Ciro Pinto

I am a research scientist at the Institute of Space Astrophysics and Cosmic Physics (INAF – IASF Palermo, Italy). My research focuses on the properties of the X-ray emitting gas in clusters of galaxies, the accretion of matter onto black holes and the interaction between outflows from supermassive black holes and the surrounding galactic/intergalactic medium (AGN Feedback). My main expertise is the high-resolution X-ray spectroscopy of hot gas in different astrophysical environments such as cluster of galaxies, active galactic nuclei and accreting binaries. I obtained my PhD at Radboud University Nijmegen in collaboration with SRON, the Netherlands Institute for Space Research, under the supervision of Frank Verbunt, Jelle Kaastra, and Elisa Costantini. The topic of my thesis was the composition of the interstellar medium in the Galaxy as seen through X-rays. My master thesis with Maurizio Paolillo and Giuseppe Longo at Naples University, Italy, focused on the properties of the X-ray time variability in active galactic nuclei. More recently I have been 6 years in Cambridge, UK, working in the X-ray Group at the Institute of Astronomy, University of Cambridge with Prof. Andy Fabian. Before joining INAF I have been a research fellow for the European Space Agency in ESA/ESTEC in Nordwijk, Netherlands.

Scientific interests

Black holes: matter accretion from companion and disk winds

Active galaxies: X-ray spectroscopy and variability of outflows, warm absorbers, and persistent continuum

Clusters of galaxies: chemical evolution and turbulence estimates through X-ray spectroscopy

Interstellar medium: absorption and scattering of X-rays by interstellar gas, dust, and molecules

X-ray binaries and cataclysmic variables: disk, atmosphere and wind spectroscopy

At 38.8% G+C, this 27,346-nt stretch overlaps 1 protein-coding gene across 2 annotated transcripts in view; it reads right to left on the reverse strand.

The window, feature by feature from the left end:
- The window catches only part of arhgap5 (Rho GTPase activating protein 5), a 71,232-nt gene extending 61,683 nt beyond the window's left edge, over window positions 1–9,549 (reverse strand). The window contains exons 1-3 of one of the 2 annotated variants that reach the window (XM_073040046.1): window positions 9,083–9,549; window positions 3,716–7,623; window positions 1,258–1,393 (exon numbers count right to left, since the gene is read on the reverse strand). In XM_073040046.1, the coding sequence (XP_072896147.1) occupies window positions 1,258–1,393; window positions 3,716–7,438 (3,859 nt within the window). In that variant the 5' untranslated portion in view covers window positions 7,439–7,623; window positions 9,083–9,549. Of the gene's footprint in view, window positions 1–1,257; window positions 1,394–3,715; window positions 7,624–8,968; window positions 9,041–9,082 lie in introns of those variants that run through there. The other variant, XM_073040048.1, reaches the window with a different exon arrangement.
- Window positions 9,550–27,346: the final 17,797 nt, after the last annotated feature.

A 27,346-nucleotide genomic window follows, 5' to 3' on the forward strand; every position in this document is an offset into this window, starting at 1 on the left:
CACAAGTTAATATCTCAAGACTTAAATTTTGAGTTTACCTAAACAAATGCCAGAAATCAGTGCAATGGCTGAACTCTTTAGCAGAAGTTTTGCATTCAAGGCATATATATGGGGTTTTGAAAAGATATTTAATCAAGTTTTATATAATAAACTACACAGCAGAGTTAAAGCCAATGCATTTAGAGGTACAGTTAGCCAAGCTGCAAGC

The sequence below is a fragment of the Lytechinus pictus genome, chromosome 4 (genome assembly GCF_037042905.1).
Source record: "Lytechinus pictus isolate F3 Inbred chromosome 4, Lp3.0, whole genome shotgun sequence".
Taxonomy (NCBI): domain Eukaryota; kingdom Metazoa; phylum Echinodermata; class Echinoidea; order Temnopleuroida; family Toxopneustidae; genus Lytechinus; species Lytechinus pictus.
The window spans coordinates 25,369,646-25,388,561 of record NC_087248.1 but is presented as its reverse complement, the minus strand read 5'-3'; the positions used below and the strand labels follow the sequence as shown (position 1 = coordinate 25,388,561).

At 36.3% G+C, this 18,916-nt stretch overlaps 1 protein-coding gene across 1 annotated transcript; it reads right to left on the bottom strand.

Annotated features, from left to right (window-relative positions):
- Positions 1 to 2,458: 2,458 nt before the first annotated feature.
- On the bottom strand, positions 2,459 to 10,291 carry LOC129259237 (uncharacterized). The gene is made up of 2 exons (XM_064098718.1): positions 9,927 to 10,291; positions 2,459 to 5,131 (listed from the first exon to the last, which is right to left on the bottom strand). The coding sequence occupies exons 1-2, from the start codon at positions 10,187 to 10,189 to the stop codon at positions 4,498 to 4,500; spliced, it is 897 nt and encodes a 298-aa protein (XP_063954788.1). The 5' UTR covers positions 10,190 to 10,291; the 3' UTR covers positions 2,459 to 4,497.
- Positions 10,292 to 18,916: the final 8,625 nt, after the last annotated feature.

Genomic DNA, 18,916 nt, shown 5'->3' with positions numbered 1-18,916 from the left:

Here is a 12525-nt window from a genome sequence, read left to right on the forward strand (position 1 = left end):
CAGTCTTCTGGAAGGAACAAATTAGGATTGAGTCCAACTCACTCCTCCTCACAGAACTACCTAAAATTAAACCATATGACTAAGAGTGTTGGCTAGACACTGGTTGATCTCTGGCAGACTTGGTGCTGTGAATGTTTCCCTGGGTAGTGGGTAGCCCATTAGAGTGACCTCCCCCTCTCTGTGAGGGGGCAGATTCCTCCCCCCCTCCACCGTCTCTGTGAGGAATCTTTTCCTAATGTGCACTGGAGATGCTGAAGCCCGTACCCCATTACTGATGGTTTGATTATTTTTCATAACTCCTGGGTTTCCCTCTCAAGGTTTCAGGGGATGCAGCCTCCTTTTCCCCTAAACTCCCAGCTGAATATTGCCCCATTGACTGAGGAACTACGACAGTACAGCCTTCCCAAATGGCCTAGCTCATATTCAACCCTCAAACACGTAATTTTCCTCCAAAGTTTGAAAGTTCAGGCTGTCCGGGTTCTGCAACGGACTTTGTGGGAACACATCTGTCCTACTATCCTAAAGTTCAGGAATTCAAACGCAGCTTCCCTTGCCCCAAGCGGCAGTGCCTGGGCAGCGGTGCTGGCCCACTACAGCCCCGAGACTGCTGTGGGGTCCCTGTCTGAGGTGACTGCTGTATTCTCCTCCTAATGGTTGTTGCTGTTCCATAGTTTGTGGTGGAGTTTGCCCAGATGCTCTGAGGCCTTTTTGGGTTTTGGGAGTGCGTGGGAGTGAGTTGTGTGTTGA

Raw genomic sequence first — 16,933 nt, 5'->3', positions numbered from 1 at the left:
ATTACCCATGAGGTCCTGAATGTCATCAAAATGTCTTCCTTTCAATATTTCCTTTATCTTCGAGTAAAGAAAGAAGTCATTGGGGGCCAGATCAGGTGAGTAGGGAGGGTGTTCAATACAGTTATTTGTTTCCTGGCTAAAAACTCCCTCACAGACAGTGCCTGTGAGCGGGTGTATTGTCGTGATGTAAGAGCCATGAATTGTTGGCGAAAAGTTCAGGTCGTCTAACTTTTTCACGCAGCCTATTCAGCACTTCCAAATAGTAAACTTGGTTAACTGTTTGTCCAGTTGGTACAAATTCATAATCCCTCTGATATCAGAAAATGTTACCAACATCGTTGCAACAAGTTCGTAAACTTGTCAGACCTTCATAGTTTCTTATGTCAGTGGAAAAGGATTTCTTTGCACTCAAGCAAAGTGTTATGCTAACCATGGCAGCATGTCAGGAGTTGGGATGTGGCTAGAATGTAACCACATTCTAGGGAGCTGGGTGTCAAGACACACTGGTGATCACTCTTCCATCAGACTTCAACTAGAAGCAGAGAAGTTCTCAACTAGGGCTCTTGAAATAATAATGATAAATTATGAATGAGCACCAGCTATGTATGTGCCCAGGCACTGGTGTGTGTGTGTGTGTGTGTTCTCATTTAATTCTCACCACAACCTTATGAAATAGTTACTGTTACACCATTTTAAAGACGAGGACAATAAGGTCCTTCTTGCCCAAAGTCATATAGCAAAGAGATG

<Link to ADS (My ORCID-associated papers)>

Curriculum Vitae et al

Curriculum vitae (shortened to 1 page)

Ph.D. Thesis book (ADS Link)

Research group, supervision, and teaching

Postdoc: Peter Kosec (funded via ESA Research Programme) at IoA/Cambridge-MIT. PhD and Master students currently being supervised: Haonan Liu at IoA/Cambridge, Alessandra Robba, Yerong Xu and Francesco Barra at IASF/INAF-Palermo.

Trainees and previous PhD/Master supervisions: Elias Kyritsis (funded via LEAPS Programme) at ESTEC and Leiden University. Alessio Anitra (University of Palermo). C. Bambic, D. Dickson, T. Li, J. Zhu, E. Kara, and M. Parker at IoA/Cambridge.

Galaxies 2010/2011 – Teacher assistant of Soeren Larsen

Relativistic Astrophysics And Cosmology 2008/2009 – Teacher assistant of John Heise and Peter Hoyng


Dr. Ciro Pinto
Institute of Space Astrophysics and Cosmic Physics
INAF – IASF Palermo, Via Ugo La Malfa 153
80146, Palermo, Italy
Email: ciro.pinto[at]
Email: pinto[at]
Email: ciropinto1982[at]
Phone: (+39) 091 6809 488

Other contacts

I have started to share my astronomical codes on the <GitHub>

Follow me on or <Linkedin> , <wordpress>

Highlighted scientific work

Powerful winds in X-ray binaries

Ultra-luminous X-ray sources

My team has observed two black holes in nearby galaxies devouring their companion stars at an extremely high rate, and spitting out matter at a quarter the speed of light (Image credit: ESA – C.Carreau). The two black holes NGC 1313 X-1 and NGC 5408 X-1, so bright in the X-ray energy band to be known as “ultra-luminous x-ray sources”, are sucking matter from their companion stars at a rate exceeding classically understood limits, and in the process, kicking out matter into surrounding space at astonishing speeds of around a quarter the speed of light. This discovery is crucial to understand the process of accretion onto compact objects and the physical phenomena that trigger the outflows of highly energetic winds. See also press release from the <European Space Agency (ESA)>, our original article published in <Nature> and a <TV interview>.

Turbulence in galaxy clusters

Hitomi first light of Perseus cluster of gakaxies: a surprisingly quiescent atmosphere